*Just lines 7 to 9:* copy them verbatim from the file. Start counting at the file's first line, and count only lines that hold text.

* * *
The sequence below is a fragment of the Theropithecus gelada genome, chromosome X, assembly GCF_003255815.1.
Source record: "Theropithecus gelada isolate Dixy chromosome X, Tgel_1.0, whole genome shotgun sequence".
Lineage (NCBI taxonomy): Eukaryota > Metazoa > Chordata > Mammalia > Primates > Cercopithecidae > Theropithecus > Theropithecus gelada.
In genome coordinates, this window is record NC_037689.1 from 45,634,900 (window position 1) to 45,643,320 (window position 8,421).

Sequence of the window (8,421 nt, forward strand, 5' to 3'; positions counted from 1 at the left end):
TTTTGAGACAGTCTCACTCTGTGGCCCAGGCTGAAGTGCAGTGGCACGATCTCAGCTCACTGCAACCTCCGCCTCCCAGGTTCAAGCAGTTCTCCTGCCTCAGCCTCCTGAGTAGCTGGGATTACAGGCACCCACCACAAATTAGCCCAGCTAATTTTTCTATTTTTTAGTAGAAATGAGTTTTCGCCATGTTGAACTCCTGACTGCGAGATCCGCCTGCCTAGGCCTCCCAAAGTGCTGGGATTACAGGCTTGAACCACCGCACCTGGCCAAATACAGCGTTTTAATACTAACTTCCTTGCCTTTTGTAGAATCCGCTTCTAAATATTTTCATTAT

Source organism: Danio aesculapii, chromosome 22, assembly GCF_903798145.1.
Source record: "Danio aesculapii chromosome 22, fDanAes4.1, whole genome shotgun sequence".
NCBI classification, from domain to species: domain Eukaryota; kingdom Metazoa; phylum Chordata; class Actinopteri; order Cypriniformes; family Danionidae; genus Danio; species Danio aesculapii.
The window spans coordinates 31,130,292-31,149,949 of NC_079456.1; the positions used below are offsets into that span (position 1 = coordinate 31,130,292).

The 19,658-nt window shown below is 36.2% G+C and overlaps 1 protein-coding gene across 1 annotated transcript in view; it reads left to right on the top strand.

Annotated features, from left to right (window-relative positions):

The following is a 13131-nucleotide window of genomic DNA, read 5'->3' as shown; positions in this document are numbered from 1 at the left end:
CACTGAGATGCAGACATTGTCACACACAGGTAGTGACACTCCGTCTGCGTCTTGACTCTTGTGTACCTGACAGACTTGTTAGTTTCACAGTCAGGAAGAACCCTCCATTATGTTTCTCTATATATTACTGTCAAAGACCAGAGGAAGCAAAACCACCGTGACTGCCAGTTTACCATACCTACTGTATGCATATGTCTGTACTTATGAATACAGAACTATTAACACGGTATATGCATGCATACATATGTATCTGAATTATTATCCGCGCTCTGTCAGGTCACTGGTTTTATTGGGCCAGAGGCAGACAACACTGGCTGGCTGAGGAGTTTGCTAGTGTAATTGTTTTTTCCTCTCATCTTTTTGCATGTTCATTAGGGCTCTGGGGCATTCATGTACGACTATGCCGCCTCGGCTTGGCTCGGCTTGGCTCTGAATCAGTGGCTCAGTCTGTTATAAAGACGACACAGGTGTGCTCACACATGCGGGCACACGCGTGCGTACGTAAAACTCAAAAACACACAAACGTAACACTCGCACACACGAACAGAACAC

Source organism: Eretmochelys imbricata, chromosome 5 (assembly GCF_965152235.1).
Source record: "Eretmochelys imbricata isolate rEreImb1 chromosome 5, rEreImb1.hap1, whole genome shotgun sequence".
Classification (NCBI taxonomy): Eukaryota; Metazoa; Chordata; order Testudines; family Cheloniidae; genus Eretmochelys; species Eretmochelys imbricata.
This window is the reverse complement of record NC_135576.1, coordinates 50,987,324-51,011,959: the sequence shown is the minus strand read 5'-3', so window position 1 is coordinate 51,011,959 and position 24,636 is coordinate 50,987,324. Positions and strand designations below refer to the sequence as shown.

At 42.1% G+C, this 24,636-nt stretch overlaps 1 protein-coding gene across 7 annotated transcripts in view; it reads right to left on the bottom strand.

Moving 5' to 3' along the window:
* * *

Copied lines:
Source organism: Danio aesculapii, chromosome 22, assembly GCF_903798145.1.
Source record: "Danio aesculapii chromosome 22, fDanAes4.1, whole genome shotgun sequence".
NCBI classification, from domain to species: domain Eukaryota; kingdom Metazoa; phylum Chordata; class Actinopteri; order Cypriniformes; family Danionidae; genus Danio; species Danio aesculapii.